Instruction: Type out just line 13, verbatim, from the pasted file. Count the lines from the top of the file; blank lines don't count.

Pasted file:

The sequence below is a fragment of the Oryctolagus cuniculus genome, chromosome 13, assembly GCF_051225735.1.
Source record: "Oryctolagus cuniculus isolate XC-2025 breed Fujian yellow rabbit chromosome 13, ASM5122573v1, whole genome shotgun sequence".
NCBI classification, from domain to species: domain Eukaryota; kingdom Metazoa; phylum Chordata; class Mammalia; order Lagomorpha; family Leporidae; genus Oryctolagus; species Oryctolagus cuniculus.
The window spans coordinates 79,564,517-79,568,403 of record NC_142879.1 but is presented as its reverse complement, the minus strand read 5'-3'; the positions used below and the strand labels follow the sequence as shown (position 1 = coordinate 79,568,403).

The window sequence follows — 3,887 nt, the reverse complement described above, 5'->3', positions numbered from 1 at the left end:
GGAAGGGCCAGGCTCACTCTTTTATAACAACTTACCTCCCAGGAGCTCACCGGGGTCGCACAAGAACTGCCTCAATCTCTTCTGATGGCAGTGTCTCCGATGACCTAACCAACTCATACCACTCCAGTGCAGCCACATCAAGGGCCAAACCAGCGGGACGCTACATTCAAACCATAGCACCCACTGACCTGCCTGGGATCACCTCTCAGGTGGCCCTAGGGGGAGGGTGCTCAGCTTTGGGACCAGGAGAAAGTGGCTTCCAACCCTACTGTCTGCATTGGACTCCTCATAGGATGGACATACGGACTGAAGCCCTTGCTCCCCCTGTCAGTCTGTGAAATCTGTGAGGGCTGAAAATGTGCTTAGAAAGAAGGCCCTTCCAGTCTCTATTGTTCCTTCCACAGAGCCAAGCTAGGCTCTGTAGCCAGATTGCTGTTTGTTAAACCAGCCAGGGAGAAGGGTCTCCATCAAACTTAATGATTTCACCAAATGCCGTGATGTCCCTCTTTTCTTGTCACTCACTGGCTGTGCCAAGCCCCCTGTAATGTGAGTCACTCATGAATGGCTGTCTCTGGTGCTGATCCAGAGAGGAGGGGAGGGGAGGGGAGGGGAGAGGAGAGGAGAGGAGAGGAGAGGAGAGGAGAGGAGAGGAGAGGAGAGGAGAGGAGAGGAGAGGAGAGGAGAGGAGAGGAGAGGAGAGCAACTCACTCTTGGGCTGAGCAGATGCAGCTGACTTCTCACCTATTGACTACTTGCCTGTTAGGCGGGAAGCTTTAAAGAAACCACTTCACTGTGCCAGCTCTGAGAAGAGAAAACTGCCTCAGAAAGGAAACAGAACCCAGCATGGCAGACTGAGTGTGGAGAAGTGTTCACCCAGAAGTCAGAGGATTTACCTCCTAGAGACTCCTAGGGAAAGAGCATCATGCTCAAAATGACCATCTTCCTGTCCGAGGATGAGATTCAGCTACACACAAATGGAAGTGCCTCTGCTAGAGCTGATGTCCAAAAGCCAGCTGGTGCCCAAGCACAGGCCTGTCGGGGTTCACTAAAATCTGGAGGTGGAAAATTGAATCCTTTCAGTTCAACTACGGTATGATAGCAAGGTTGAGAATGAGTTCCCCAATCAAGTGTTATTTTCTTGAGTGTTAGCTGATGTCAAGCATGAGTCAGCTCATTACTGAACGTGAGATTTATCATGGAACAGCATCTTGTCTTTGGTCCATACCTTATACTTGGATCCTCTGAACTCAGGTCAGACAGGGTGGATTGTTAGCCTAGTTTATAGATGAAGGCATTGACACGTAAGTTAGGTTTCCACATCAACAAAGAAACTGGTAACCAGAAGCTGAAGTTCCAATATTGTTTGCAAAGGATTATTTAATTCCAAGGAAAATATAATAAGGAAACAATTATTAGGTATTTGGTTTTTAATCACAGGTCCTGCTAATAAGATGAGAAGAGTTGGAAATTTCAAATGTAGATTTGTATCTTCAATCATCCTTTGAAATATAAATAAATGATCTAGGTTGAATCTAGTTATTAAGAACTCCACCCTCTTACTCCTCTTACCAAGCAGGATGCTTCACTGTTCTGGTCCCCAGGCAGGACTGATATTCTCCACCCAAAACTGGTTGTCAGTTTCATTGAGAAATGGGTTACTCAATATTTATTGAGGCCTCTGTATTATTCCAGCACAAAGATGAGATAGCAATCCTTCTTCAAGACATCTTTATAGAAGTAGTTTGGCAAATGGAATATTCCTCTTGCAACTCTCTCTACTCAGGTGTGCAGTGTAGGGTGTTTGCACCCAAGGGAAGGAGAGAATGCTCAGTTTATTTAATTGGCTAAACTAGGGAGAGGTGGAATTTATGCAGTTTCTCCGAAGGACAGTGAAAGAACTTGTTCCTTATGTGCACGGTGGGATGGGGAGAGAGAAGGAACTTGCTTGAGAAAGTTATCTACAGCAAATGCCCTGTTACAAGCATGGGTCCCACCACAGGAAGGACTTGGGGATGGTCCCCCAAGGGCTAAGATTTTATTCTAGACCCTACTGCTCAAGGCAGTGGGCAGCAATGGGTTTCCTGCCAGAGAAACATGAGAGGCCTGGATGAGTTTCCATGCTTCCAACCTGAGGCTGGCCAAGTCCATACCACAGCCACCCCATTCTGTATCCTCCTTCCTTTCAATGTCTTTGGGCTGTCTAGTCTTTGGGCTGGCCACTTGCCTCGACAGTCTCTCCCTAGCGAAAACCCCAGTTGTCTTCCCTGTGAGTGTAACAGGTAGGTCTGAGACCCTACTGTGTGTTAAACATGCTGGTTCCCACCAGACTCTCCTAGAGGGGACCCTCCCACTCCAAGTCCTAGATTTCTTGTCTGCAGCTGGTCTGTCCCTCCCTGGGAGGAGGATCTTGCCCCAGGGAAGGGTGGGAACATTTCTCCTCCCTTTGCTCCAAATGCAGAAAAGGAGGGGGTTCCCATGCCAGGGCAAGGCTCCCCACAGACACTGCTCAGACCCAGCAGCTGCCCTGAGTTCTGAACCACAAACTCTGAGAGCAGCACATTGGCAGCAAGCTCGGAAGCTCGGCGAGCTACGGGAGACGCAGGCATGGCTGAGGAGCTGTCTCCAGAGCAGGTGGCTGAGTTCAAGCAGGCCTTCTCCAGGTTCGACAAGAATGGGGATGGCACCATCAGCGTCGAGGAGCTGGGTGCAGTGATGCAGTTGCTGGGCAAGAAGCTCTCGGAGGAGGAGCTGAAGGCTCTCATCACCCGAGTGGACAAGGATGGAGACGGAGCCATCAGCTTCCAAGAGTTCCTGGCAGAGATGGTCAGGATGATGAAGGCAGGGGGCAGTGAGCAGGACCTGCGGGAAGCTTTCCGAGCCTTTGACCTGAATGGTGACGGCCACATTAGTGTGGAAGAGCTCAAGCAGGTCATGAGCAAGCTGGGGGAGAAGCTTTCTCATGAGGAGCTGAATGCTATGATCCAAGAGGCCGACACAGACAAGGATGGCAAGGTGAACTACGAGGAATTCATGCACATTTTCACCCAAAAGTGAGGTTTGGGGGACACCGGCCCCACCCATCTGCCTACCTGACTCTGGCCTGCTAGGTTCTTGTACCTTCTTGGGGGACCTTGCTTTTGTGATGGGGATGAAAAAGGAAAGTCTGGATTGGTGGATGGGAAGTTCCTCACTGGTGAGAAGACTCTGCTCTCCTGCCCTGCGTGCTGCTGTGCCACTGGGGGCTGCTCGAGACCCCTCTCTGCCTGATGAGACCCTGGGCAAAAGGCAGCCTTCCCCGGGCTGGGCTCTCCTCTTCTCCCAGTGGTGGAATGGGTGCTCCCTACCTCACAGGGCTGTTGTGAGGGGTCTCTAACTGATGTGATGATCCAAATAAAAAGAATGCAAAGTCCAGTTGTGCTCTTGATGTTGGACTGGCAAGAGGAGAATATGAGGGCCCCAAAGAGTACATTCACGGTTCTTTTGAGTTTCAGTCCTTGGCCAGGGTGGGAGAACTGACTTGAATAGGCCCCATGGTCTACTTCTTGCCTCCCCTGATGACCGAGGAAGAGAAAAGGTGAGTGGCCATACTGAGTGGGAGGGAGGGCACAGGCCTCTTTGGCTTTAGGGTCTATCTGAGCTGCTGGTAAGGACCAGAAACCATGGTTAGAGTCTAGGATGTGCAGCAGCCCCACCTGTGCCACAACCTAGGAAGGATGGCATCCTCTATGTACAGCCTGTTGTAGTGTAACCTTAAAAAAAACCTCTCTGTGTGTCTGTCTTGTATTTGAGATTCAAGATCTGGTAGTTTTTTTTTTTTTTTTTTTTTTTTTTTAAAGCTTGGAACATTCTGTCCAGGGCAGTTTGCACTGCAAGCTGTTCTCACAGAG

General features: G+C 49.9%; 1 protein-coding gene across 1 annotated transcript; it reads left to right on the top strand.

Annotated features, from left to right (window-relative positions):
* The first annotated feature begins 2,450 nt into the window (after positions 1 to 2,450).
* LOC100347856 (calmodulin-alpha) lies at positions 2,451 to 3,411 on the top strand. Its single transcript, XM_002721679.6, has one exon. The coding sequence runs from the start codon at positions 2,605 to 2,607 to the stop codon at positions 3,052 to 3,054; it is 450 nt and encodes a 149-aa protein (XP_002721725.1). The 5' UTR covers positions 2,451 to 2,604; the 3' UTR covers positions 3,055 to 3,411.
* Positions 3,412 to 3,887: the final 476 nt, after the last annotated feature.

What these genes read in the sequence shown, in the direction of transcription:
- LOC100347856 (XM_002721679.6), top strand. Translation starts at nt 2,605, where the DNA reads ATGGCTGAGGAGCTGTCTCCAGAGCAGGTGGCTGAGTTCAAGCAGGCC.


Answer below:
- LOC100347856 (XM_002721679.6), top strand. Translation starts at nt 2,605, where the DNA reads ATGGCTGAGGAGCTGTCTCCAGAGCAGGTGGCTGAGTTCAAGCAGGCC.